Driver-assistance tech firm eyes a city to partner with

By Kuan-lin Liu, The China Post

Mobileye is looking for which city in Taiwan wants to be the first to introduce its collision-avoidance system to public vehicles, the Israel-based firm’s sales director told The China Post in an exclusive interview Thursday.

“We can start cooperating straight away in one area — we already have a product which can be used for the benefit of everyone. This product can be installed in any bus, any truck, any car today,” David Oberman said of Mobileye 630. The collision avoidance system, created by the Israeli Advanced Driver Assistance Systems (ADAS) producer, can detect a four-wheel vehicle’s position in relation on the road as well as nearby cars and pedestrians and warns drivers if they stray too far from their lane or come too close to another object. “It’s a special three-camera system. One camera looks forward and two more cameras are on the back of the bus or the truck to protect pedestrians, bicycles and scooters,” Oberman explained. The system is particularly useful in preventing accidents that take place in congested cities due to the blind spots of drivers behind the wheel of large vehicles.

Mobileye has already been installed onboard public transport vehicles in cities including Buenos Aires, Tokyo, New York and London, and Oberman said his current visit was aimed at putting a Taiwanese city on that list.

“We are talking to many people, to many organizations and companies, and to the government,” he said.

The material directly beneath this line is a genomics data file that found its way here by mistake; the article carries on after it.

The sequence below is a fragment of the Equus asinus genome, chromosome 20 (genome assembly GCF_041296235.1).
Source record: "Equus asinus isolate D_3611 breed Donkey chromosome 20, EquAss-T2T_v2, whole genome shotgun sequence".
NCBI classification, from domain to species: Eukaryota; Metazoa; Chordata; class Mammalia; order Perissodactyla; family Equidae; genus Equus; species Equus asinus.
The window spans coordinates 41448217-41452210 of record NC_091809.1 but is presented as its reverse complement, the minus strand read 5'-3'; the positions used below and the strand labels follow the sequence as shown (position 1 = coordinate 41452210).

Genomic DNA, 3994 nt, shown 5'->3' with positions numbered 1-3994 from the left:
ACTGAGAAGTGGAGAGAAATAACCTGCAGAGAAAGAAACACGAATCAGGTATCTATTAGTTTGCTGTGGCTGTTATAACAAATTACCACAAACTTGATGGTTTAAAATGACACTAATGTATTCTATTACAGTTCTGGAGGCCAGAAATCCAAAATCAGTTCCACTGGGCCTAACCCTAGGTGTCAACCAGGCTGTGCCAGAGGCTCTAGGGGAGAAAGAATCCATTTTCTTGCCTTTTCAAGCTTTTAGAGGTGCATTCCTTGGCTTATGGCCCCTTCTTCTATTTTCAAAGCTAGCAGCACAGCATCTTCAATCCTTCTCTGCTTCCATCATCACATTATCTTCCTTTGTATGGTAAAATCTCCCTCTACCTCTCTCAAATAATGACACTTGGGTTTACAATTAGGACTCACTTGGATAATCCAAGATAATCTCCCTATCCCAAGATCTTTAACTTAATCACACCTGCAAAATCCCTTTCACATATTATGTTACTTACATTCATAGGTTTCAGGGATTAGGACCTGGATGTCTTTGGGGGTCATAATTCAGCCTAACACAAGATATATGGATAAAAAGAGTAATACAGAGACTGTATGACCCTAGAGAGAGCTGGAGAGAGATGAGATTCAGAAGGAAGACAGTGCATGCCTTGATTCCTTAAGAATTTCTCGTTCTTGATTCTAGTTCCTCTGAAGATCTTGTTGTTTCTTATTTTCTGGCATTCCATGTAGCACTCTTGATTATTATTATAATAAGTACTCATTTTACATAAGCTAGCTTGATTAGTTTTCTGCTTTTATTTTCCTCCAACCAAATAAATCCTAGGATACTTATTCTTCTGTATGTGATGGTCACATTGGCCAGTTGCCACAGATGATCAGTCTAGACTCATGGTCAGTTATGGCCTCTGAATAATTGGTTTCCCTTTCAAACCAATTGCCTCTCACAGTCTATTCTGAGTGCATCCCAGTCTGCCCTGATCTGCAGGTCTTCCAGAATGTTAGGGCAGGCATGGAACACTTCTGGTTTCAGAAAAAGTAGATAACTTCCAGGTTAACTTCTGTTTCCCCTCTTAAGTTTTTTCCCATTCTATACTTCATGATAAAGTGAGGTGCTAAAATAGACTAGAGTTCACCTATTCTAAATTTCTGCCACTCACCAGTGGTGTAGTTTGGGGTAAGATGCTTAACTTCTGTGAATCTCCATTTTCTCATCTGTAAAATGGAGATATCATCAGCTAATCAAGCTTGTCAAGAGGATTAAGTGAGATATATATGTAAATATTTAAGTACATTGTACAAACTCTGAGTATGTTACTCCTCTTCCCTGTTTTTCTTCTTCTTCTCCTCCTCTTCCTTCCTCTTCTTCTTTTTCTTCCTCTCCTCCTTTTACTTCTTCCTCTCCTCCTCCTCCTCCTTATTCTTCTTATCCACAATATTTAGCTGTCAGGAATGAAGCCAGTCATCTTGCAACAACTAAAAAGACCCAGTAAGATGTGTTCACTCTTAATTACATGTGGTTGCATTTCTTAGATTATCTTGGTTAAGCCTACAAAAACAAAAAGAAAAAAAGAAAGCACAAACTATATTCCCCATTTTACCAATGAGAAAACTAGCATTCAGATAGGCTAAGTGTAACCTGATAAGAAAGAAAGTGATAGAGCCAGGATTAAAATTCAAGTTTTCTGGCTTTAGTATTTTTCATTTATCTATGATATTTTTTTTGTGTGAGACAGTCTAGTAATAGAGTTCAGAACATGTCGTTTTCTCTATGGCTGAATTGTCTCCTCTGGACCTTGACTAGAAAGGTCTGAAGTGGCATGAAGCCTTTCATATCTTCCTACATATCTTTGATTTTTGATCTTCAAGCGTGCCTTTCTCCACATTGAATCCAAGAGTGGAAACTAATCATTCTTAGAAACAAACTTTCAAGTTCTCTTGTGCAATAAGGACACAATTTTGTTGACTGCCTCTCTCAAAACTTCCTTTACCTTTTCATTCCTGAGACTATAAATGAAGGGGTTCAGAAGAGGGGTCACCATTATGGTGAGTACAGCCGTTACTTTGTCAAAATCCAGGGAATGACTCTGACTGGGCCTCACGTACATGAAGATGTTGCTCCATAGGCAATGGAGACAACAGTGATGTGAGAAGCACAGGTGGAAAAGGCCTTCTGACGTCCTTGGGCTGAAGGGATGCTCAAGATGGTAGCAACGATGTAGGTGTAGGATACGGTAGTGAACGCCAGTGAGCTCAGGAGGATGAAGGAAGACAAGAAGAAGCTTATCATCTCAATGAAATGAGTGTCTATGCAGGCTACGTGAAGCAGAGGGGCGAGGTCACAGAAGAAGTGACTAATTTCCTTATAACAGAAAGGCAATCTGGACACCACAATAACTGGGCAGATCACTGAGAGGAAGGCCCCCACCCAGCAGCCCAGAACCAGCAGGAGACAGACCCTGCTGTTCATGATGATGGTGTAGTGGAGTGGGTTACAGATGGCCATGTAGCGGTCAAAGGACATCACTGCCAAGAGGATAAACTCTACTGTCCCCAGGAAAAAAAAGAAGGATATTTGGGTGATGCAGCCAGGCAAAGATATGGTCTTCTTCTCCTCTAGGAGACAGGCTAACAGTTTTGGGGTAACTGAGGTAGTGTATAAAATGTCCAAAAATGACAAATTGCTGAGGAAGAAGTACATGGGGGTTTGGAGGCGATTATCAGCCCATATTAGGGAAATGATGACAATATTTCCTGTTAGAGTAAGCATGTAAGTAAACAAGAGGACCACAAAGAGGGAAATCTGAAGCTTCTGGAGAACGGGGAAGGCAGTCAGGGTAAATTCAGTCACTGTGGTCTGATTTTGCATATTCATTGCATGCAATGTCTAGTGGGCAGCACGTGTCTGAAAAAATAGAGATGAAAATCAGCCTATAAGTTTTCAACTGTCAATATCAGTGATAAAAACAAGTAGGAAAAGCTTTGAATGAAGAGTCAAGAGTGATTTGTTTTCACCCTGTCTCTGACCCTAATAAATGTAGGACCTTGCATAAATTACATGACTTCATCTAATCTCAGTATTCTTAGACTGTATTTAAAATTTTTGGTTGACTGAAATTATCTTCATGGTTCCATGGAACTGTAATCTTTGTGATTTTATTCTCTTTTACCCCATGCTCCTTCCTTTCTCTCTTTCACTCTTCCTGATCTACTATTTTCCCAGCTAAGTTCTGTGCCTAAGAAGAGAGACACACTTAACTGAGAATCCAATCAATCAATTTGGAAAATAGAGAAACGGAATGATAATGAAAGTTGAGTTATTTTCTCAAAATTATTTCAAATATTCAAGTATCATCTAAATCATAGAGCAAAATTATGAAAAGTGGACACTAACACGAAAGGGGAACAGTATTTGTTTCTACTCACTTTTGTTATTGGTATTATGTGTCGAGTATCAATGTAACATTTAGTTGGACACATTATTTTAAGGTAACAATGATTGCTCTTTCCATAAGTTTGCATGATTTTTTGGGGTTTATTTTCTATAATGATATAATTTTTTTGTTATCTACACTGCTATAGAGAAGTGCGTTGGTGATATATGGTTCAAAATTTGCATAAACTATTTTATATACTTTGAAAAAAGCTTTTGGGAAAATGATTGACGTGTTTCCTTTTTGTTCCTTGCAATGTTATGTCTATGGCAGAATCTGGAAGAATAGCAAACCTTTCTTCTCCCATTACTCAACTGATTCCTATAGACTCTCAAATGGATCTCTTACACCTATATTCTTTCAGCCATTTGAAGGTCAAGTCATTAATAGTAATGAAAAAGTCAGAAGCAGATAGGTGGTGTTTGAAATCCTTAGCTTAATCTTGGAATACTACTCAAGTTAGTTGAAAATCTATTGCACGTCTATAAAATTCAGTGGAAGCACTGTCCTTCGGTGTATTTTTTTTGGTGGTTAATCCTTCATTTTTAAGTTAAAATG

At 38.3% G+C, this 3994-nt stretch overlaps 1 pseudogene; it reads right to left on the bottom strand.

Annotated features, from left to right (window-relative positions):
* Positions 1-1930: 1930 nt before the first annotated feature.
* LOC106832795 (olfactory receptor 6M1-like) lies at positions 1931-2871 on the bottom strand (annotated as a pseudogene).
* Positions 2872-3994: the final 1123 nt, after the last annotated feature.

Oberman said he hoped Taipei or Hsinchu City could become local pioneers for the system by becoming the first city in the country to implement it. Saving Cash, Too In addition to potentially saving the lives of drivers and pedestrians, Oberman said, using Mobileye to prevent crashes can save money otherwise spent on repairs, damages and insurance. During the interview, Oberman took out a Mobileye 630 system to point out its three warning signal options.

The first is a more traditional audio warning — essentially just a beeping sound. The second is a visual signal, namely a flashing display. The third is a vibrating warning that can be inserted anywhere in the driver’s seat or steering wheel.

Mobileye, Oberman noted, can also be connected to a fleet management system that lets managers receive warnings in real time to assess the performance of their drivers.

Using the system this way is “teaching the driver to be careful all the time,” he said. Transportation Regulations for the Future According to ADAS Mobile Tech Inc. President Edward Wen (溫峻瑜), who represents Mobileye in Taiwan, the company hoped to take advantage of new vehicle safety regulations set to take effect in coming years. Starting in 2019, the government will require all new vehicles seating nine or more people as well as new commercial trucks 3.5 tons or larger to have a lane departure warning system and automatic breaking.

In 2021, the regulation will be extended to all new cars. Citing what he said was a complete absence of competitors in the local market, Oberman said he was confident Mobileye could capture a nearly total market share. The company is also eyeing China. While there were a few similar products available in China, none were of the same quality as Mobileye, Oberman said.